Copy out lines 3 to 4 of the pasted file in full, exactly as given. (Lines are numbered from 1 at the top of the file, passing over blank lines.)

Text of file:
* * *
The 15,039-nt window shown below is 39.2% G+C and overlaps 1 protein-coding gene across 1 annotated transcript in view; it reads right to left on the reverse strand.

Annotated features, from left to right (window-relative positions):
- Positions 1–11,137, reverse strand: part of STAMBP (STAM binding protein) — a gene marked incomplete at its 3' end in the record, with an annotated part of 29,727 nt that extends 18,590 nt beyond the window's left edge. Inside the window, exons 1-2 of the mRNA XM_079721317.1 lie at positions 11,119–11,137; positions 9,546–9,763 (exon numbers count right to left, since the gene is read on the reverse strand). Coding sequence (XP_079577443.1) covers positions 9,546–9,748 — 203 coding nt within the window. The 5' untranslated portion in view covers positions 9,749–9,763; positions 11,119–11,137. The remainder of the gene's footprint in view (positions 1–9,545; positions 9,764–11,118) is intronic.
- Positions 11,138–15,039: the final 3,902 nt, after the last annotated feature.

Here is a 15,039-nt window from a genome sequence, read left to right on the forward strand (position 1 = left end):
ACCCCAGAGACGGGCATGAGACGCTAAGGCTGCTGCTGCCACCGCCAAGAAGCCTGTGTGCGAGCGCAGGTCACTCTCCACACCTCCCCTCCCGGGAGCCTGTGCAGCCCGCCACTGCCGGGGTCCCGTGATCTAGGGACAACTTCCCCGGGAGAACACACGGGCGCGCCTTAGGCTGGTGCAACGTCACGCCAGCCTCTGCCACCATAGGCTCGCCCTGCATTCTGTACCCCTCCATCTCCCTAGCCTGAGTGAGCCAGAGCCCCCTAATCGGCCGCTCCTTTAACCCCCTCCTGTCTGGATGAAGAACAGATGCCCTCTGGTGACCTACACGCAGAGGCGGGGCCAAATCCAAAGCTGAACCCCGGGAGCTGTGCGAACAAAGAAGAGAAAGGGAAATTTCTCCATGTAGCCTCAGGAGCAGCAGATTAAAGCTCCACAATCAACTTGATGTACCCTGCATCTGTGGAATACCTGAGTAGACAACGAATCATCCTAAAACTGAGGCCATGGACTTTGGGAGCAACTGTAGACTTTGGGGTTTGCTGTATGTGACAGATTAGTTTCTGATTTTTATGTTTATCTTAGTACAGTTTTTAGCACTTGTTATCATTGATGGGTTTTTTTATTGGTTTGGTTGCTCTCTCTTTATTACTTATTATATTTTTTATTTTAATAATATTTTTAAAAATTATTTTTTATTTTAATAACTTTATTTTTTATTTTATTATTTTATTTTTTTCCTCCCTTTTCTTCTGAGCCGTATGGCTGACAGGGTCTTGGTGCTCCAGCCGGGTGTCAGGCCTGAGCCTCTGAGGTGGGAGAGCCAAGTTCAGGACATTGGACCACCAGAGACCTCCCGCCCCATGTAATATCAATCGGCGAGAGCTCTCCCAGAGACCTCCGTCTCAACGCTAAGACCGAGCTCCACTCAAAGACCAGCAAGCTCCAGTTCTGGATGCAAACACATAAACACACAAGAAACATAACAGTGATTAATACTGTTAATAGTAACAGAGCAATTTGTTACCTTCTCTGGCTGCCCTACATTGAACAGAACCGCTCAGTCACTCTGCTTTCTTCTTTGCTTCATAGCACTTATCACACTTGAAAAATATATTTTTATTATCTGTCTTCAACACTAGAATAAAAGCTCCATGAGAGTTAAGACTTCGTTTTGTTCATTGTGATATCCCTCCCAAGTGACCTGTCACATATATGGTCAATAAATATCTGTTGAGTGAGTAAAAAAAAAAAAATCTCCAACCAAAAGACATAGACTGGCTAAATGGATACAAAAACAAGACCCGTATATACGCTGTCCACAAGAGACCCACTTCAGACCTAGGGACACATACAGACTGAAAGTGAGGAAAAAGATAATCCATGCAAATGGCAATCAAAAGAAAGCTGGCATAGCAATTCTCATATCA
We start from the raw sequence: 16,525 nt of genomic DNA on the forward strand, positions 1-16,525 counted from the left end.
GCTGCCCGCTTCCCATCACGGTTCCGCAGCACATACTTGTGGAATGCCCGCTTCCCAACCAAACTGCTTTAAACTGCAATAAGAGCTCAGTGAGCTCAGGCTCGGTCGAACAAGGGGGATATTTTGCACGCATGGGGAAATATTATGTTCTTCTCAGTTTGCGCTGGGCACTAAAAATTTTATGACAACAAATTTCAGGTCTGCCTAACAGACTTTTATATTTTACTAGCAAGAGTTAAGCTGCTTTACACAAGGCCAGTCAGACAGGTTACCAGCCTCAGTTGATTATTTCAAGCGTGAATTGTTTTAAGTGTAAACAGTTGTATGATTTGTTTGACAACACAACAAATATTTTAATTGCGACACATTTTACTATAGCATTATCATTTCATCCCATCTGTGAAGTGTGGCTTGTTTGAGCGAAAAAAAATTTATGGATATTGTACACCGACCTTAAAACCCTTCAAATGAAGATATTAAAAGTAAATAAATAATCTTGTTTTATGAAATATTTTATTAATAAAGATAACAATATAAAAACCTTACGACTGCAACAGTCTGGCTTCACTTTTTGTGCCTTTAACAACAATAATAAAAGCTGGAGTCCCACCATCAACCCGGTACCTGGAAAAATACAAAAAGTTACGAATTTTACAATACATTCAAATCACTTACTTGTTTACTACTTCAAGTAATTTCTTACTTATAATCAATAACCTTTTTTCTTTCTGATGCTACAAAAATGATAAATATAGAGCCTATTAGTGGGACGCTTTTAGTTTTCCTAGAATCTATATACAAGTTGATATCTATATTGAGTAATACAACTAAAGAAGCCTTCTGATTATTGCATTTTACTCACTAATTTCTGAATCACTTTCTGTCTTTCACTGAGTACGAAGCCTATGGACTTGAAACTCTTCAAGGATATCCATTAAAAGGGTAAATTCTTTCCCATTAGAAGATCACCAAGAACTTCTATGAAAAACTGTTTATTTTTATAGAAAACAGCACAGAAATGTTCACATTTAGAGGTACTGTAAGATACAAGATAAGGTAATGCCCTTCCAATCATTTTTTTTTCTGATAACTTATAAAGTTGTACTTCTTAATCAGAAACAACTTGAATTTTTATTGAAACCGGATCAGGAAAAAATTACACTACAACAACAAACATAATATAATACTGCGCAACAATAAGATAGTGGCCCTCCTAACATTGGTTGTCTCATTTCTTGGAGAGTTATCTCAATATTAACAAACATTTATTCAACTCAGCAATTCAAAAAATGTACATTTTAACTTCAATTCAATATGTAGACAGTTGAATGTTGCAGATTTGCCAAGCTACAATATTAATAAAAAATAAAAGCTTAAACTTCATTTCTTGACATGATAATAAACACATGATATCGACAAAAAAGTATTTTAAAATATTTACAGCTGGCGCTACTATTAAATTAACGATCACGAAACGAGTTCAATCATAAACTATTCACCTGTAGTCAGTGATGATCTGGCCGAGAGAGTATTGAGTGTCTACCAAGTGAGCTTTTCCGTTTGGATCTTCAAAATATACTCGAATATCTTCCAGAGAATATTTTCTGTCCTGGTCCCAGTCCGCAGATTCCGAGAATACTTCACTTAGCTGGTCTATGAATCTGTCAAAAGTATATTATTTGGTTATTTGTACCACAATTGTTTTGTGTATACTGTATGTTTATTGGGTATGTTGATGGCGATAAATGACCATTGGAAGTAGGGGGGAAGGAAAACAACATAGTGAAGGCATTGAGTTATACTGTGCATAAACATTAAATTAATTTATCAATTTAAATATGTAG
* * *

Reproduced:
- Positions 1–11,137, reverse strand: part of STAMBP (STAM binding protein) — a gene marked incomplete at its 3' end in the record, with an annotated part of 29,727 nt that extends 18,590 nt beyond the window's left edge. Inside the window, exons 1-2 of the mRNA XM_079721317.1 lie at positions 11,119–11,137; positions 9,546–9,763 (exon numbers count right to left, since the gene is read on the reverse strand). Coding sequence (XP_079577443.1) covers positions 9,546–9,748 — 203 coding nt within the window. The 5' untranslated portion in view covers positions 9,749–9,763; positions 11,119–11,137. The remainder of the gene's footprint in view (positions 1–9,545; positions 9,764–11,118) is intronic.
- Positions 11,138–15,039: the final 3,902 nt, after the last annotated feature.